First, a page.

Stuck Truck Gives Up
Oct. 23, 2023
It was a beautiful, clear morning on Buffalo Bayou in Houston. We were a little late in the day to take our fall photo of that Bend in the River. The sun had risen faster than we had and was smiling down at us high above the treetops when we arrived out our spot, the same high bank in Memorial Park from which we have been documenting the changes in the river throughout the seasons for the last nine years.
The tangled woods seemed unusually bare and transparent as we made our way down the winding, sandy path from the Picnic Loop south of Memorial Drive. Remnant piles and pieces of cement drainage pipes and blocks from the World War I Camp Logan were more visible than ever. Even more visible were the rotting logs pecked and hammered by a variety of critters seeking insect sustenance.
Perfectly natural rotting and pecking but it still somehow reeked of desperation after months of drought and record heat. However this morning was cool enough for us to be concerned about whether we were properly dressed. Weirdly discordant amongst the nearly leafless cherry laurel was the abundance of plump purple American Beautyberries. Why were they not being eaten by birds and other creatures? An ancient medicinal plant, also long used as a mosquito repellent, the berries have a peppery, somewhat bitter taste.
We managed to get a shot of the bend through the ever-changing greenery, despite the high sun beaming and poking at the camera. For some reason, as we looked around, we were newly struck by nature’s engineering: the crisscross beams of long, sturdy roots installed along the high bank and across the path leading like stair-steps down to the nearby creek. All of which holds the bank together.
We then headed upstream along the winding path towards the distant spot where contractors with Harris County Flood Control were attempting to pull a pickup full of mud out of the bayou. Munching on beautyberries, we encountered numerous hikers and runners, as well as their happy dogs, and passed through lovely bowers of fresh sunlit greenery. However, one couple recounted how in early December they had witnessed the sad scene of the family gathered on the bank as the Houston Police recovered the body of the young driver.
Eventually we could hear the grinding of machinery digging, dragging, and chomping on the truck, a white Dodge Ram pickup that had been in the water for almost a year, visible from the Aqua Trail in the park. The body of 29-year-old Alejandro Torres, who’d been missing since Nov. 27 when he was last seen at a bar on Washington Ave., was discovered downstream almost a week later.
Official speculation is that Torres tragically drove down the road and into the bayou along the CenterPoint power line easement from the Memorial Park Running Center, since there is virtually no other way for a truck to get through the woods. The truck was discovered just downstream from there. In addition, Torres apparently worked for North Houston Pole Line, based on a safety vest recovered from the truck by Saltwater Salvage, the marine salvage company hired by Flood Control. However, a representative of North Houston Pole Line, which works on transmission lines, among other services, said the company would neither confirm nor deny that Torres was an employee.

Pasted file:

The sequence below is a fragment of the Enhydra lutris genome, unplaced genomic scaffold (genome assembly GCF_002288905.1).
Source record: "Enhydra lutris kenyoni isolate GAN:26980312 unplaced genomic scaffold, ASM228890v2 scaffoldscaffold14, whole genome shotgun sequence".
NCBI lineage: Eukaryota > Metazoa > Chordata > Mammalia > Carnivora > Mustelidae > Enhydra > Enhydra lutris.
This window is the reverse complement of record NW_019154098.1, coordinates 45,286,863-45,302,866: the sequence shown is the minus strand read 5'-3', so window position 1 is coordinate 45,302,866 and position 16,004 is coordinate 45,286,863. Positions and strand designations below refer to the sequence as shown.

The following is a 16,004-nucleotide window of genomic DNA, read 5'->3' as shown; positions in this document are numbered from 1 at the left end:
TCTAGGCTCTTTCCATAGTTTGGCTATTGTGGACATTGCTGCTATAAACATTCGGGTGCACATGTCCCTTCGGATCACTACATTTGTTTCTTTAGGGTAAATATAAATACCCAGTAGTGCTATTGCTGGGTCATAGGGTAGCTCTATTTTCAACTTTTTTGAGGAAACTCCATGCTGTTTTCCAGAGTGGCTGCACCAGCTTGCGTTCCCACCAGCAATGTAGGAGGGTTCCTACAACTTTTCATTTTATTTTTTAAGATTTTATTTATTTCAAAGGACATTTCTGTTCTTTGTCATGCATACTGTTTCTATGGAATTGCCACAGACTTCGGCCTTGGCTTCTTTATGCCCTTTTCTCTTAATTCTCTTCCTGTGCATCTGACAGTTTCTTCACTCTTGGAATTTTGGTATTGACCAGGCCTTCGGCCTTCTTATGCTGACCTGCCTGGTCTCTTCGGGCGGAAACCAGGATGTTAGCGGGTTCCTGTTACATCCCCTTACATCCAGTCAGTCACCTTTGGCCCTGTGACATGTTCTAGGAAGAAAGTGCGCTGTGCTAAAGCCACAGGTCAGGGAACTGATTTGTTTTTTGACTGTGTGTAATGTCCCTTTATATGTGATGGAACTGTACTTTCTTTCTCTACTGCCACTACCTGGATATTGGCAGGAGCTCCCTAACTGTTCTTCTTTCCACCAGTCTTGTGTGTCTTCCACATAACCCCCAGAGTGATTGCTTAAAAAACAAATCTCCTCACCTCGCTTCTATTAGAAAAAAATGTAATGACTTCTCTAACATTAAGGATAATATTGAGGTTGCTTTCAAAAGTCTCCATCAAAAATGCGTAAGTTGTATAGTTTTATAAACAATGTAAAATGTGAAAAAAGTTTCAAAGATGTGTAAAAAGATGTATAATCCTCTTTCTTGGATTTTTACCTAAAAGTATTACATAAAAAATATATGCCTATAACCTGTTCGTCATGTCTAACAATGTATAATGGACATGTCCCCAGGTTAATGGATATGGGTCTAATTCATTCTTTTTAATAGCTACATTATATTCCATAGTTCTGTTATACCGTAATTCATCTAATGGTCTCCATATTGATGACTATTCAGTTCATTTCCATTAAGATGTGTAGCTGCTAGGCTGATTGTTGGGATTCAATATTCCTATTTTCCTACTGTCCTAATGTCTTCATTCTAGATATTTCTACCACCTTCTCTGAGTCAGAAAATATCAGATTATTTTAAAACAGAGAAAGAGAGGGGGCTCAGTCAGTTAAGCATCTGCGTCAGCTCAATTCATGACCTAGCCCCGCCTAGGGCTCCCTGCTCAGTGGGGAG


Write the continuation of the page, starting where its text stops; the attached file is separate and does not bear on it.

The marine salvage company, employing several young commercial divers, had been working for three days to pull the heavy truck out of the water. The work had been delayed for months as various public and private entities (insurance company) discussed who was responsible for removing the vehicle. But ultimately the Flood Control District is responsible by law for removing “obstructions, natural or artificial, from streams and water courses,” according to its enabling charter. (Sect. 2, Paragraph E.) The district then had to coordinate with the Army Corps of Engineers to request temporary closure of the federal dams upstream to reduce the flow in the bayou and with the park in order to get access through the narrow trails in the woods while causing as little damage as possible, according to representatives of Flood Control. And hope for no rain.
But the truck didn’t want to come out. Filled with mud and sand, including even in the tires, according to one of the workers, the big truck also had to be hauled over downed tree trunks in the channel, among other obstacles, including sand bars and thick stands of sturdy ragweed. The slippery bank was steep. But finally it gave up, with the crew cutting it into pieces and dragging them away.
Here is a five-minute video of their efforts to haul the truck out of the water.
Though there had been discussion about the possibility of a helicopter lifting the truck out of the water, it would have been a “super heavy airlift,” said Roger Lackey, owner of Saltwater Salvage, as he sat in a skid steer loader on the bayou bank. Lackey’s company, founded by his grandfather, has pulled a number of vehicles out of the city’s bayous. The truck, he pointed out, was “packed full of sand.”